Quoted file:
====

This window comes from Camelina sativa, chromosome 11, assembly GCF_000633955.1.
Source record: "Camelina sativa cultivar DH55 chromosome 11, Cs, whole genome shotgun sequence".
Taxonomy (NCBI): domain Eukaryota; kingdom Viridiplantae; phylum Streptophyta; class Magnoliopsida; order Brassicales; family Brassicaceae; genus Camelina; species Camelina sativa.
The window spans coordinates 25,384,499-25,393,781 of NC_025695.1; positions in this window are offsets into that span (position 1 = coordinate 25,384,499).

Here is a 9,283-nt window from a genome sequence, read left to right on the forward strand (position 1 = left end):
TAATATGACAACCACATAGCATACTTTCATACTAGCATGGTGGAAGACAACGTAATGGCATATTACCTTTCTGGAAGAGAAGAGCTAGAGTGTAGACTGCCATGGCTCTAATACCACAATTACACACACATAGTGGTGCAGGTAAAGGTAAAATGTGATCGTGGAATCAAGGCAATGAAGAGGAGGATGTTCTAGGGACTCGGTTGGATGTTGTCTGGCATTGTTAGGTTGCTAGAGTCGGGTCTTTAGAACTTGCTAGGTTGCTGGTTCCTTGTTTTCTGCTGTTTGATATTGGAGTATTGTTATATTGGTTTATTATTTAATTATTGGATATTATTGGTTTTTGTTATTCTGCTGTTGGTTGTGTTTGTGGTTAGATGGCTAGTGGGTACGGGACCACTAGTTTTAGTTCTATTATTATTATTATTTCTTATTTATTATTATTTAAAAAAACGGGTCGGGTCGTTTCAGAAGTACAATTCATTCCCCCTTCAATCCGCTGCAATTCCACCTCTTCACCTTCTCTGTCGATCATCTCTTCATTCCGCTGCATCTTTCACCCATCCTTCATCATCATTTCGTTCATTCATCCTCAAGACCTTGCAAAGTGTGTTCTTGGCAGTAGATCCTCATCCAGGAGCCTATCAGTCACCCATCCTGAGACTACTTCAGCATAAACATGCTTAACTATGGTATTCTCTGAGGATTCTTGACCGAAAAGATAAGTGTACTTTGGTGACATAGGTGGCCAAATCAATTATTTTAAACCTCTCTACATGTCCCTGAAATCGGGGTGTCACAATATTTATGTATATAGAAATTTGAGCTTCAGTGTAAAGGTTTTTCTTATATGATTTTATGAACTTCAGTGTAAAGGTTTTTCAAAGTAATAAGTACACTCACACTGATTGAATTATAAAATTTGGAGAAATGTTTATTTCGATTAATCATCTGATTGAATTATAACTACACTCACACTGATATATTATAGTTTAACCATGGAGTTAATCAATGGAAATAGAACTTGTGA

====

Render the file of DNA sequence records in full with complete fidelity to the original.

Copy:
This window comes from Camelina sativa, chromosome 11, assembly GCF_000633955.1.
Source record: "Camelina sativa cultivar DH55 chromosome 11, Cs, whole genome shotgun sequence".
Taxonomy (NCBI): domain Eukaryota; kingdom Viridiplantae; phylum Streptophyta; class Magnoliopsida; order Brassicales; family Brassicaceae; genus Camelina; species Camelina sativa.
The window spans coordinates 25,384,499-25,393,781 of NC_025695.1; positions in this window are offsets into that span (position 1 = coordinate 25,384,499).

Here is a 9,283-nt window from a genome sequence, read left to right on the forward strand (position 1 = left end):
TAATATGACAACCACATAGCATACTTTCATACTAGCATGGTGGAAGACAACGTAATGGCATATTACCTTTCTGGAAGAGAAGAGCTAGAGTGTAGACTGCCATGGCTCTAATACCACAATTACACACACATAGTGGTGCAGGTAAAGGTAAAATGTGATCGTGGAATCAAGGCAATGAAGAGGAGGATGTTCTAGGGACTCGGTTGGATGTTGTCTGGCATTGTTAGGTTGCTAGAGTCGGGTCTTTAGAACTTGCTAGGTTGCTGGTTCCTTGTTTTCTGCTGTTTGATATTGGAGTATTGTTATATTGGTTTATTATTTAATTATTGGATATTATTGGTTTTTGTTATTCTGCTGTTGGTTGTGTTTGTGGTTAGATGGCTAGTGGGTACGGGACCACTAGTTTTAGTTCTATTATTATTATTATTTCTTATTTATTATTATTTAAAAAAACGGGTCGGGTCGTTTCAGAAGTACAATTCATTCCCCCTTCAATCCGCTGCAATTCCACCTCTTCACCTTCTCTGTCGATCATCTCTTCATTCCGCTGCATCTTTCACCCATCCTTCATCATCATTTCGTTCATTCATCCTCAAGACCTTGCAAAGTGTGTTCTTGGCAGTAGATCCTCATCCAGGAGCCTATCAGTCACCCATCCTGAGACTACTTCAGCATAAACATGCTTAACTATGGTATTCTCTGAGGATTCTTGACCGAAAAGATAAGTGTACTTTGGTGACATAGGTGGCCAAATCAATTATTTTAAACCTCTCTACATGTCCCTGAAATCGGGGTGTCACAATATTTATGTATATAGAAATTTGAGCTTCAGTGTAAAGGTTTTTCTTATATGATTTTATGAACTTCAGTGTAAAGGTTTTTCAAAGTAATAAGTACACTCACACTGATTGAATTATAAAATTTGGAGAAATGTTTATTTCGATTAATCATCTGATTGAATTATAACTACACTCACACTGATATATTATAGTTTAACCATGGAGTTAATCAATGGAAATAGAACTTGTGA